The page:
Overshoot and collapse is a problem that many smaller economies have encountered over the years. If I am right that we are now encountering a similar situation, there is a big change ahead. The change will not be instantaneous, however. The big question that arises is, “Over what time scale does such a collapse take place?” If it takes place over a number of years, it may look more like “overshoot and decline” than “overshoot and collapse” to those who are living through the era.

A recent partial collapse was that of the Soviet Union in 1991. The Soviet Union was an oil exporter. Oil prices had hit a high in 1981 and had been declining for 10 years when the Soviet Union collapsed. With low oil prices, it had been difficult to earn enough revenue to reinvest in new oil fields to replace the production that naturally declines as oil is extracted. Oil, directly and indirectly, had provided many jobs for the Soviet Union. After ten years of stress, the central government of the Soviet Union collapsed in 1991.

Low oil prices first slowed production growth between 1982 and 1987 (Figure 2). Oil production began to decline in 1988, three years before the government collapsed. Production gradually rose again in the early 2000s, as oil prices rose again.

Figure 2. Oil production and price of the former Soviet Union (FSU), based on BP’s Statistical Review of World Energy 2015.

What was surprising to me was the fact that consumption of all types of energy by the Soviet Union fell at the time of the central government collapse in 1991, even hydroelectric. The overall level of energy consumption never bounced back to its previous level.

Figure 3. Former Soviet Union energy consumption by fuel, based on data of BP’s Statistical Review of World Energy 2018.

What happened was that many inefficient industries were forced to close. Some of these industries were in the Ukraine; others were in Russia and elsewhere. As they closed, less electricity and less oil and gas were used.

The loss in energy consumption was pretty much permanent. The manufacturing that left the Soviet Union was replaced by other, more efficient, manufacturing elsewhere. Also, without their previous manufacturing jobs, the people of the former Soviet Union were poorer. They could not afford to buy cars and homes, keeping fuel consumption lower.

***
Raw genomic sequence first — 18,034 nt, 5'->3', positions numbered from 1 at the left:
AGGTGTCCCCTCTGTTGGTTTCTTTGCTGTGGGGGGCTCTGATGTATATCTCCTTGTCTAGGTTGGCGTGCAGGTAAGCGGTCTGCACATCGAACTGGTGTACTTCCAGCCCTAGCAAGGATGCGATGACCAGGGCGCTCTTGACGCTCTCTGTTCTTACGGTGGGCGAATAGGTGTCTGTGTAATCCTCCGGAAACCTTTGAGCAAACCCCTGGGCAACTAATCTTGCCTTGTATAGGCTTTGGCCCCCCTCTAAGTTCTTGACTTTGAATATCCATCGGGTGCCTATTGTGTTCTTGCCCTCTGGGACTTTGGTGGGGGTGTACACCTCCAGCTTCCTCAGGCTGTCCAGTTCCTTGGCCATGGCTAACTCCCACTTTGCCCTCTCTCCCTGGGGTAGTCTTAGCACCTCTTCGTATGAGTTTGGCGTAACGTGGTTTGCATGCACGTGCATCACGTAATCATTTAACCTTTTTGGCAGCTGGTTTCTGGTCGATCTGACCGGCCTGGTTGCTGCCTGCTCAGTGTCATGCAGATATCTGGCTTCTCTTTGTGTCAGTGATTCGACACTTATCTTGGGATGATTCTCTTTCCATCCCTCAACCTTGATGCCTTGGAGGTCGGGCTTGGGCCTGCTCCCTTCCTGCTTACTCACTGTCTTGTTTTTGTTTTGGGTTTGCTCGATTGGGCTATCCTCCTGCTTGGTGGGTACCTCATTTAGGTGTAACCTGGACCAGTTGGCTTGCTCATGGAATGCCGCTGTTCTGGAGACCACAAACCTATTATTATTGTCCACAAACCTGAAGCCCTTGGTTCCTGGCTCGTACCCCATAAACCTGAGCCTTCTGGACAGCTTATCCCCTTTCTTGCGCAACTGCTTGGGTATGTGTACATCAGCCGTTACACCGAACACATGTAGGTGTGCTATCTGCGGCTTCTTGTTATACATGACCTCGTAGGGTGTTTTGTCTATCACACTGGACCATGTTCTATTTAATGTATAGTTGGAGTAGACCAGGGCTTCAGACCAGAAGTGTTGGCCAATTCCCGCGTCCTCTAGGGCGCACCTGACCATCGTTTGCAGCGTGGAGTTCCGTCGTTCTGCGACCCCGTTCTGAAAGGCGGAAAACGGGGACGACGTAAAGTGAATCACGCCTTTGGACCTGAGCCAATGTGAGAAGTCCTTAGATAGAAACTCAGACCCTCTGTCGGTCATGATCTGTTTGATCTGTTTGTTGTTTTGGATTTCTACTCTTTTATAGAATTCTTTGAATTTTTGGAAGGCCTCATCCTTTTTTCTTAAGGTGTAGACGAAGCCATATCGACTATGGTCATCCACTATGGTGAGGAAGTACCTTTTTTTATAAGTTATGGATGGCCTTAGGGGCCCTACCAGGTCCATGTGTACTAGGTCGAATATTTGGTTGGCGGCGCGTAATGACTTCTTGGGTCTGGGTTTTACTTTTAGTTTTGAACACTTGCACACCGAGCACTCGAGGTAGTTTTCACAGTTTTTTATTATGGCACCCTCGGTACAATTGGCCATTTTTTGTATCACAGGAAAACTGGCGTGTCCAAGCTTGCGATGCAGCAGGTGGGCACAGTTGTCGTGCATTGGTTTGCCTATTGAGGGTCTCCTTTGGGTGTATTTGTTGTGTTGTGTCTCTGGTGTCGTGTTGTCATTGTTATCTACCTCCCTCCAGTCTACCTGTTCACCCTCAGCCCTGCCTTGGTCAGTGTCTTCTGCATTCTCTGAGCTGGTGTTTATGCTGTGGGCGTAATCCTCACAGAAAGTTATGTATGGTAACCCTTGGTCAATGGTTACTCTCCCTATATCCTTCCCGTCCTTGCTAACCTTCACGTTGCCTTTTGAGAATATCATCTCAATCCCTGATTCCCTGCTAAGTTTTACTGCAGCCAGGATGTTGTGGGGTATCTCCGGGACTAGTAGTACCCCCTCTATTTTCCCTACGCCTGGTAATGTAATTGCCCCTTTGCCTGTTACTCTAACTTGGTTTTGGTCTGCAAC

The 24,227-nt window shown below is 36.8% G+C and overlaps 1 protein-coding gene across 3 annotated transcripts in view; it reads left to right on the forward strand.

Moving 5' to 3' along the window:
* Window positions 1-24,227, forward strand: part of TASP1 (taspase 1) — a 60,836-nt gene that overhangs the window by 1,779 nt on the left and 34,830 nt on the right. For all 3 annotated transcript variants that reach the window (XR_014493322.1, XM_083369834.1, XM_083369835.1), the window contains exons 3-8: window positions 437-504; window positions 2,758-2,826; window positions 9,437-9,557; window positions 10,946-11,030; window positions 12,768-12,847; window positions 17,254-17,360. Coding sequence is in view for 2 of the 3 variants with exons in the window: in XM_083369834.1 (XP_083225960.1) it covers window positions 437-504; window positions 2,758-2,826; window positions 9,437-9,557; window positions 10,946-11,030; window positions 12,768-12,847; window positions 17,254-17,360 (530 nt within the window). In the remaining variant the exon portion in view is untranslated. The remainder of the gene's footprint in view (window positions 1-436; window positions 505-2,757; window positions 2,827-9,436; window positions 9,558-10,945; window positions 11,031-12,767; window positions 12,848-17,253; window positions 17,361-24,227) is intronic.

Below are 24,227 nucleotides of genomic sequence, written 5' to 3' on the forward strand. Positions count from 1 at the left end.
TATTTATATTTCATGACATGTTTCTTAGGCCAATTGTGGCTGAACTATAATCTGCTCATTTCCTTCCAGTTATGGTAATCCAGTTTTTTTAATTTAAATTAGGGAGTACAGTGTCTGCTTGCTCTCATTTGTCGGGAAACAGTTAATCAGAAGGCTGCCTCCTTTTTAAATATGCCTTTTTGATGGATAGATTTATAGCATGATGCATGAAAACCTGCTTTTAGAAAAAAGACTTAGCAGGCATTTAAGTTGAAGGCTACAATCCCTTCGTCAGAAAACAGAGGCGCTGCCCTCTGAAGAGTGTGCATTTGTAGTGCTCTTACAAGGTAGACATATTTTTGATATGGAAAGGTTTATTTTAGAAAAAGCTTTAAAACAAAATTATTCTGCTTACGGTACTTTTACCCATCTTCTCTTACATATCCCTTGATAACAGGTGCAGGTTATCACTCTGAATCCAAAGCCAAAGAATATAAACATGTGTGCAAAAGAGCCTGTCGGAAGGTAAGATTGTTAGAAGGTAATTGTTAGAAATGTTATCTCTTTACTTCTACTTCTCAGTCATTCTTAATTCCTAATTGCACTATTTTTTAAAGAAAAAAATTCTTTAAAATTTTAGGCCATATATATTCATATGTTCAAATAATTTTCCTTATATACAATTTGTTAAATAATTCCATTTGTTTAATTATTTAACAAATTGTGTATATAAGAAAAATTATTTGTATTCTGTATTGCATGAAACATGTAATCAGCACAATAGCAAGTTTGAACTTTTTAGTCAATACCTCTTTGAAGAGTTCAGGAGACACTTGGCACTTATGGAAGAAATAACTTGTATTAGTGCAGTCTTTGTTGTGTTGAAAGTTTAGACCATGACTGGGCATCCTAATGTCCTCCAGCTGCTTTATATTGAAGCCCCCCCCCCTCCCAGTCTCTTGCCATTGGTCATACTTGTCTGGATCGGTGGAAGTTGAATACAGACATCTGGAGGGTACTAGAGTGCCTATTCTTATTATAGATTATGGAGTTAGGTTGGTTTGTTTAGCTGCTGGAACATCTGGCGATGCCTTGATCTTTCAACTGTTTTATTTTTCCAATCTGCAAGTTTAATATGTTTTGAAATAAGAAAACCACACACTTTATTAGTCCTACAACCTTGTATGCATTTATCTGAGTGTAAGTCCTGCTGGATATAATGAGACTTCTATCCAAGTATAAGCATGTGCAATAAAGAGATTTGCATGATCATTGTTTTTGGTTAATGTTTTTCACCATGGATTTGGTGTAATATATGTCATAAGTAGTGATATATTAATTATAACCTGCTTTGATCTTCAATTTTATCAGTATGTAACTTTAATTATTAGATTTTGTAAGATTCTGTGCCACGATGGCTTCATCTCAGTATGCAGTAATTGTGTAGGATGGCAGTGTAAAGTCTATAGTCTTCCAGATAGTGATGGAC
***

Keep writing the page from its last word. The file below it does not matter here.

Another indicator regarding the speed of collapses is the analysis done by researchers Peter Turchin and Sergey Nefedov, regarding collapses of eight agricultural economies from earlier periods. I compiled the information they provided in the book Secular Cycles in the chart shown in Figure 4. In the cycles they analyzed, the “crisis period” seemed to last 20 to 50 years. One thing that is striking in their analysis is that epidemics often played a major role in the declines. As wage disparity grew, poorer workers ate less well. They became more vulnerable to epidemics and often died.

Figure 4. Chart by author based on information provided in Turchin and Nefedov’s book, Secular Cycles.

In these early cycles, the major industry was farming. These collapses were in the days before electricity use. In these situations, collapses tended to play out over 20 to 50 years. Our more modern economy, with its just-in-time supply lines, would seem likely to collapse more quickly, but we can’t know for certain. This analysis is thus another data point that suggests that what may be ahead could be closer to “overshoot and decline” than “overshoot and collapse.”

[C] What May Be Ahead

[1] We are likely to experience the collapse of central governments of several of the oil exporting nations, in a manner not entirely different from the collapse of the Soviet Union in 1991.

Oil prices have been low for a very long time, since 2008, or at least since 2014.

Figure 5. Weekly average spot oil prices for Brent, based on data of the US Energy Information Administration.

Most OPEC oil producers seem to require prices in the $100+ per barrel range in order to be able to fund the programs their people expect (Figure 6). One important program provides subsidies for imported food; other programs provide jobs. Without these programs, revolutions to overthrow the current leaders seem much more likely.

Figure 6. Estimate of OPEC break-even oil prices, including tax requirements by parent countries, from APICORP. Figure is from 2014.

At this point, oil prices have been below $100 per barrel since 2014, a period of 6 years (Figure 5). Stress is increasing; OPEC producers have cut production in an attempt to try to get prices up. Prices are now in the low $40s.

We should not be surprised if, over the next few years, oil production starts to fall in several areas around the world because of internal problems. Another possible impetus for the drop in production may be wars with other nations. Some such wars might be started simply to try to get the price of oil up to a more acceptable level.

We have been falsely led to believe that oil is not important; renewables can handle our needs in the future. In fact, oil is essential for today’s farming. It is essential for transportation of goods and services of all kinds. It is essential for the construction industry and for mining. Researchers in academic institutions have received grants, encouraging them to put together models regarding what could be ahead. These models tend to be extremely unrealistic.